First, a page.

The young and the talented

Hot concert season expected at the Jerusalem Music Center with a range of shows.

By MAXIM REIDER
August 1, 2013 10:52
3 minute read.
The Jerusalem Quartet

The Jerusalem Quartet. (photo credit: Courtesy)

 
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The Jerusalem Music Center is a hothouse for young Israeli talent. Many Israeli artists currently enjoying brilliant international careers, such as world-renowned Jerusalem and Aviv Quartets or clarinet player Chen Halevi, to name a few, were nurtured there. Yet for the general public the Jerusalem Music Center is first and foremost a concert venue, although the concerts constitute only 20 percent of the JMC’s overall activity, according to the Center’s Director Hed Sella.

On the eve of the new 2013-14 concert season, Sella in a phone interview speaks about its programs, which sound excellent – and judging from the names, not only on paper.

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“This year the JMC celebrates its 40th anniversary and our ‘ImCameri’ flagship – or if you’d rather, showcase – series, which is performed at IMCA Hall, hosts many JMC alumni, such as the Jerusalem Trio, the Jerusalem Quartet, violinist Hagai Shaham and pianist Arnon Erez, among others, as well as the best international chamber ensembles, which come from abroad.

“For example, the young Artemis Quartet will make its Israeli debut, performing at IMCA Schubert’s Death and the Maiden, as well as Beethoven’s Quartet No. 14; the successful Belcea Quartet from England, which has appeared in Israel in the past; and the Mandelring Quartet from Germany, which will perform together with Israeli pianist Tomer Lev.”

Among other prominent guests are German superstar countertenor Andreas Scholl, who is very familiar to Israeli audiences.

Together with his life partner, Israeli piano and cembalo player he will present a recital featuring German art songs, or lieder.

Another recital deserving special mention is that of a virtuoso pianist Angela Hewitt, famous for her Bach renditions.



She will appear only in Jerusalem, playing two sonatas, by Bach and by Beethoven.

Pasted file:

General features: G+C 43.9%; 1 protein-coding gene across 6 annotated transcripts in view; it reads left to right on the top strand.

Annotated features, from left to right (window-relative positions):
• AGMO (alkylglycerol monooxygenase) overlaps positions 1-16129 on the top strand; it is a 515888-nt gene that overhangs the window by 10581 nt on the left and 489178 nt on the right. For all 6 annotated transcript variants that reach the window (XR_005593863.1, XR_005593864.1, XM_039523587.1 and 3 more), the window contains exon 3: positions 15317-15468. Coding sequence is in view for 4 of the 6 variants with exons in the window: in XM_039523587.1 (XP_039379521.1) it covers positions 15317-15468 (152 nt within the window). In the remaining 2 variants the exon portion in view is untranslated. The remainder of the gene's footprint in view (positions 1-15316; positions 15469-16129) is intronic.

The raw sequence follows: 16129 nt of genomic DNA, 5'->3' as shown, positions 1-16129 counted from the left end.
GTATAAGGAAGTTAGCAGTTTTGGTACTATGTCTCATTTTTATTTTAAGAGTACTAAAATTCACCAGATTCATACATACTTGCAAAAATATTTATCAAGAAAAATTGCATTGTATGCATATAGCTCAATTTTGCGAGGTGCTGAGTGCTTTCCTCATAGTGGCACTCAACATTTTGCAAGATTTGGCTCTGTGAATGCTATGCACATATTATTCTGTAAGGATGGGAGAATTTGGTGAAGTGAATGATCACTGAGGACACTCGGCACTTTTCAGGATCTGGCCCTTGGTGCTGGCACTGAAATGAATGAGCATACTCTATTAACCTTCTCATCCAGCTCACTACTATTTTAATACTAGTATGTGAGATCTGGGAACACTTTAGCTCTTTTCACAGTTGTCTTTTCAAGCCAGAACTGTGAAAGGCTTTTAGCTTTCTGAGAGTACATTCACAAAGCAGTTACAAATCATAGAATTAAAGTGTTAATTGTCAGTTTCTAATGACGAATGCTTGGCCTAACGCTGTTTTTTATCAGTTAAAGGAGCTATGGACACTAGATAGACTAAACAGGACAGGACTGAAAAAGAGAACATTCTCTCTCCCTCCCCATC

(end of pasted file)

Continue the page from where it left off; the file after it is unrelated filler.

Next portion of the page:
One of the programs will be performed by The Delft Chamber Music Festival (Netherlands) participants, with American cellist Alisa Wallerstein among them. They, too, will present a most challenging and far from banal program.

In addition to ImCameri series, which includes 12 concerts, the JMC produces its own concerts, which take place in the intimate concert JMC concert hall. The hall, which seats 150, hosts several series. Lecturer-concerts by the Carmel Quartet are among the most intriguing among them. The series has been running for several years now and in turn is presented both in Hebrew and in English by bilingual violist Yoel Greenberg.

“In his explanations, Greenberg, who is also a musicologist, showcases his vast knowledge of music, but makes it easily digestible, and employs a lot of humor. These programs are perfect for those among the listeners who want to enter the world of chamber music,” accentuates Sella.

In addition, the JMC has hosted, for many years now, the Discoveries series by the Israeli Contemporary Players Ensemble, which is broadcast live by the Voice of Music radio channel.

And as if all this were not enough, during the Spring period the JMC presented some four-five concerts of the best young musicians from all over the country.

“This is the David Goldman program for outstanding young musicians. This program, which is named after the person who has contributed money for the building, is most important for us as an educational tool,” explains Sella. “These are highlights of the year-long work of young chamber musicians.”

Another veteran series JMC series is The Youth in the Center, which for many years used to be performed on Friday noon and has been lately moved to Tuesdays at 5 p.m.

“These 12 concerts are free of charge, and performed by the best students of our two music academies or young musicians at the beginning of their professional careers. They include both instrumental and vocal pieces of the most variegated repertoire,” sums up Sella.

In addition, there are near-improvised concerts by master musicians, who come to conduct master classes and then also decide to perform.

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